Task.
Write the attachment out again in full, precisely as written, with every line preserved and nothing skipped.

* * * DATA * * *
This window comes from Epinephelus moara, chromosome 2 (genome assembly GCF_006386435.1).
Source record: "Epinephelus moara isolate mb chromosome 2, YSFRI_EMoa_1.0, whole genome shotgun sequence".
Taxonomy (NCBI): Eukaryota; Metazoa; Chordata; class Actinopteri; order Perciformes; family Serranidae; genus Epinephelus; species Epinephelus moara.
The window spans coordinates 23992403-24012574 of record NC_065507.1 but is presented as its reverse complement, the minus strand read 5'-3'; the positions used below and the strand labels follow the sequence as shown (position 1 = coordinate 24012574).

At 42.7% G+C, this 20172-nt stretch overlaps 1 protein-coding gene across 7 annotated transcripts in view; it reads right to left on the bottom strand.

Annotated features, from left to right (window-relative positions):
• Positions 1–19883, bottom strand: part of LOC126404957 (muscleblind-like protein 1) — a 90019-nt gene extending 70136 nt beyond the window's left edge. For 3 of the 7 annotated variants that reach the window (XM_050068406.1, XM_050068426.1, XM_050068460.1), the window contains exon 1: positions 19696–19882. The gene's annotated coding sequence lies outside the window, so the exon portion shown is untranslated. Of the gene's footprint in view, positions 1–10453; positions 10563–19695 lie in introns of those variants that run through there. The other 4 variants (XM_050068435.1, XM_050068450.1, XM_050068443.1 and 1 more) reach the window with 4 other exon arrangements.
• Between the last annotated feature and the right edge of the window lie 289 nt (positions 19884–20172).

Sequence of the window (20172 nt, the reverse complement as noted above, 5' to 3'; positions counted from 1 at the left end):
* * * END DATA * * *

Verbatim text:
This window comes from Epinephelus moara, chromosome 2 (genome assembly GCF_006386435.1).
Source record: "Epinephelus moara isolate mb chromosome 2, YSFRI_EMoa_1.0, whole genome shotgun sequence".
Taxonomy (NCBI): Eukaryota; Metazoa; Chordata; class Actinopteri; order Perciformes; family Serranidae; genus Epinephelus; species Epinephelus moara.
The window spans coordinates 23992403-24012574 of record NC_065507.1 but is presented as its reverse complement, the minus strand read 5'-3'; the positions used below and the strand labels follow the sequence as shown (position 1 = coordinate 24012574).

At 42.7% G+C, this 20172-nt stretch overlaps 1 protein-coding gene across 7 annotated transcripts in view; it reads right to left on the bottom strand.

Annotated features, from left to right (window-relative positions):
• Positions 1–19883, bottom strand: part of LOC126404957 (muscleblind-like protein 1) — a 90019-nt gene extending 70136 nt beyond the window's left edge. For 3 of the 7 annotated variants that reach the window (XM_050068406.1, XM_050068426.1, XM_050068460.1), the window contains exon 1: positions 19696–19882. The gene's annotated coding sequence lies outside the window, so the exon portion shown is untranslated. Of the gene's footprint in view, positions 1–10453; positions 10563–19695 lie in introns of those variants that run through there. The other 4 variants (XM_050068435.1, XM_050068450.1, XM_050068443.1 and 1 more) reach the window with 4 other exon arrangements.
• Between the last annotated feature and the right edge of the window lie 289 nt (positions 19884–20172).

Sequence of the window (20172 nt, the reverse complement as noted above, 5' to 3'; positions counted from 1 at the left end):